Forestry investment – The US Department of Agriculture and the Department of Energy have agreed to invest £643,000 in helping the University of Florida to do more research on a wood gene that has been found.
The gene is thought to have the capability to regulate wood growth and, in turn, the composition of wood fibre, which could make the production of ethanol for biofuels more efficient. It could also help to improve tree varieties used for the production of pulp and paper.
The Unverisity of Florida’s Institute of Food and Agriculture research team has received the grant as part of the 2009 Plant Feedstock Genomics Bioenergy grant system, which offers grants totalling £6.32 million.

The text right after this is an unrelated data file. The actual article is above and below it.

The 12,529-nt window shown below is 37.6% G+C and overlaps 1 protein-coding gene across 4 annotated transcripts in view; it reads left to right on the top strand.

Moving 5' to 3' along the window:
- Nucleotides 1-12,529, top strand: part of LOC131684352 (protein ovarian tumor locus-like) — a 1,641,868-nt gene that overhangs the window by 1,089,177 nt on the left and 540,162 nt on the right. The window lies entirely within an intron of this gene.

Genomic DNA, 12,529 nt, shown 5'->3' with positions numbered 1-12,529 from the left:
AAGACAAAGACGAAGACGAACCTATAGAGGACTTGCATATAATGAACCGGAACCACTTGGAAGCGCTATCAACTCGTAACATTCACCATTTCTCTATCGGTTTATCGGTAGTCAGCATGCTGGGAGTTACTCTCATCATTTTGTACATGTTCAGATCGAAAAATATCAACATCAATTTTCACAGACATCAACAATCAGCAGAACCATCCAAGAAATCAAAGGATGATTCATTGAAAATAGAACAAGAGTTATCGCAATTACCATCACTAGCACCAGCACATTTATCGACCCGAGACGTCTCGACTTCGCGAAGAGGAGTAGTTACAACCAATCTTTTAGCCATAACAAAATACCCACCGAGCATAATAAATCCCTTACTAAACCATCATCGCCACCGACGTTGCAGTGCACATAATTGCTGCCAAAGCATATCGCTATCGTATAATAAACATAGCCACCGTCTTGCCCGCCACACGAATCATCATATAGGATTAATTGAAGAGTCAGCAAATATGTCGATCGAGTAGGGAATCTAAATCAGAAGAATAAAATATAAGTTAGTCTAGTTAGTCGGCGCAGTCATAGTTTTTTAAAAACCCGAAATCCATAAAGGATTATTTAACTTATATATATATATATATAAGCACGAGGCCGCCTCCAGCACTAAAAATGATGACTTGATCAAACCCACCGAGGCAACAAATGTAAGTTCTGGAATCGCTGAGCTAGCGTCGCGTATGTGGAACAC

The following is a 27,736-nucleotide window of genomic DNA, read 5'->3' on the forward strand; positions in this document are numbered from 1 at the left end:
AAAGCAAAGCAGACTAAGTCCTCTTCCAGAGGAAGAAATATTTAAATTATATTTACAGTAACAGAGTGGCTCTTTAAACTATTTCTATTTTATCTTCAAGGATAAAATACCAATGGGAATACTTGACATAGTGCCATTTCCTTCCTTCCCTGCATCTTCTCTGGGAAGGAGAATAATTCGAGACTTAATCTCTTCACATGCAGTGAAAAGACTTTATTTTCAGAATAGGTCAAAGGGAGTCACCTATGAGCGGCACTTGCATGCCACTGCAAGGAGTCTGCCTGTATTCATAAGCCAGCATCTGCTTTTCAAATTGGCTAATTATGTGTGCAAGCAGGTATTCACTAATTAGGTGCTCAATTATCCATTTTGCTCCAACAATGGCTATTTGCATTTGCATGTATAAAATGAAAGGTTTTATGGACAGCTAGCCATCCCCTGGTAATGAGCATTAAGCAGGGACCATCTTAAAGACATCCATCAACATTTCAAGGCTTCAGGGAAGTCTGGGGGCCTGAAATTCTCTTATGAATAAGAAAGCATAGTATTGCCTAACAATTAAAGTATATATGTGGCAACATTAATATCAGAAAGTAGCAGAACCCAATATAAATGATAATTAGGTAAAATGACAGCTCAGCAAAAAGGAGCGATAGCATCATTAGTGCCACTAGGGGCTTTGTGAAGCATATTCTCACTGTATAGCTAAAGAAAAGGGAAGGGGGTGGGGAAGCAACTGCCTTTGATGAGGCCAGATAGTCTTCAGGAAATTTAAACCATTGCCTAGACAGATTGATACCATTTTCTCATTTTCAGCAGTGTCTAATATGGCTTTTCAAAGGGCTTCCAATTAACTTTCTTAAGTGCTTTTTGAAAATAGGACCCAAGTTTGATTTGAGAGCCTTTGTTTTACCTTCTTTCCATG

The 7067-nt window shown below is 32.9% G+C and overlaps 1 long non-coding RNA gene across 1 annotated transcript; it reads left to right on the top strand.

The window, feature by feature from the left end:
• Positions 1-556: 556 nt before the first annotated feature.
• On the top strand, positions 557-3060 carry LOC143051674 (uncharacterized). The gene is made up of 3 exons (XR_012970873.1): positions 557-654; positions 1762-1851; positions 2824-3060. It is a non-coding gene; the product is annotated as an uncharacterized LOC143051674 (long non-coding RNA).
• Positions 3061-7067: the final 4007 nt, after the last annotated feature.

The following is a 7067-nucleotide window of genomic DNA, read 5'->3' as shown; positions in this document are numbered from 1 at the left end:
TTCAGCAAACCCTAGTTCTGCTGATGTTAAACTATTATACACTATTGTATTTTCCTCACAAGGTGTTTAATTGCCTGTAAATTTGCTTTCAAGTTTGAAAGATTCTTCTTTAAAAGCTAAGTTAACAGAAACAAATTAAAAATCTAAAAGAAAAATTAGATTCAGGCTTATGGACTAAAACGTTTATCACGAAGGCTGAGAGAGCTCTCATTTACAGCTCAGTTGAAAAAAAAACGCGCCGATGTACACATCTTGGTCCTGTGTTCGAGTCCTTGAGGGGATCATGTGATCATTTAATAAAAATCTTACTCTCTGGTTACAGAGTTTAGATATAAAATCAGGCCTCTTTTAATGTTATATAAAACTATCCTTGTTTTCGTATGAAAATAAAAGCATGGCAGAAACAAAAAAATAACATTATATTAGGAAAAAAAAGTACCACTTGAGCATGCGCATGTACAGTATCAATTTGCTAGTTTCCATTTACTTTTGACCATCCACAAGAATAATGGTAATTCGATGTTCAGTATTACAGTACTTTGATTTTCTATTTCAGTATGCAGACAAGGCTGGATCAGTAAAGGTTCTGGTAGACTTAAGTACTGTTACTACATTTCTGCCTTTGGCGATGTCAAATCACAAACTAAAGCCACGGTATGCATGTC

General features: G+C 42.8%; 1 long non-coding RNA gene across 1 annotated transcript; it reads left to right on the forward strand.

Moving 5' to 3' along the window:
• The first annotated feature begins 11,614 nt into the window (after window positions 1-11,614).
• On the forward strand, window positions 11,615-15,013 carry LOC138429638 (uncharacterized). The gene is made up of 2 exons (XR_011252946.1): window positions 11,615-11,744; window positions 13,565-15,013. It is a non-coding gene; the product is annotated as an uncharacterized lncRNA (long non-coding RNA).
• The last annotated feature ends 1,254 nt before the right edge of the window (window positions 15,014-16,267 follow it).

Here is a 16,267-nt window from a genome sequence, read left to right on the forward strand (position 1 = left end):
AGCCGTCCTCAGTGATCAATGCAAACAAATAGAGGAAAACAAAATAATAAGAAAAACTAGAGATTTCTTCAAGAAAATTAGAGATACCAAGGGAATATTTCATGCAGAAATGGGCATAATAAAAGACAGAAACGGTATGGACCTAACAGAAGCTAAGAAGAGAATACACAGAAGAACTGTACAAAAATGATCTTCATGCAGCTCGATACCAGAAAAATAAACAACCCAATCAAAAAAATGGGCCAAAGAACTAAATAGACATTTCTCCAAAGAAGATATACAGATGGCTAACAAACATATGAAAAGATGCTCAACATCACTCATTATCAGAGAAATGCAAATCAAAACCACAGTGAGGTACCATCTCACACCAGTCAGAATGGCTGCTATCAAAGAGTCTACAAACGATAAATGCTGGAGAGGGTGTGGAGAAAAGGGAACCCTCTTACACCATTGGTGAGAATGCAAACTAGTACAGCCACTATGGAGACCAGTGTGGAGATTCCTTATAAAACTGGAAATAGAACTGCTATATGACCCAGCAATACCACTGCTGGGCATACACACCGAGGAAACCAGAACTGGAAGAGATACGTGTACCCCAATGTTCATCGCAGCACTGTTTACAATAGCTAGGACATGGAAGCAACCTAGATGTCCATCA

The team hopes to develop genetically engineered trees, with one set that is overexposed to the gene, and one that is underexposed to evaluate the impact on biomass growth and the composition of the wood.
It is thought that the gene, known as cpg13, affects the amount of carbon used by a tree to make lignin and cellulose, which are the main building blocks of a tree. Trees with higher cellulose content are more desirable for making biofuels and are also better for manufacturing paper from tree pulp.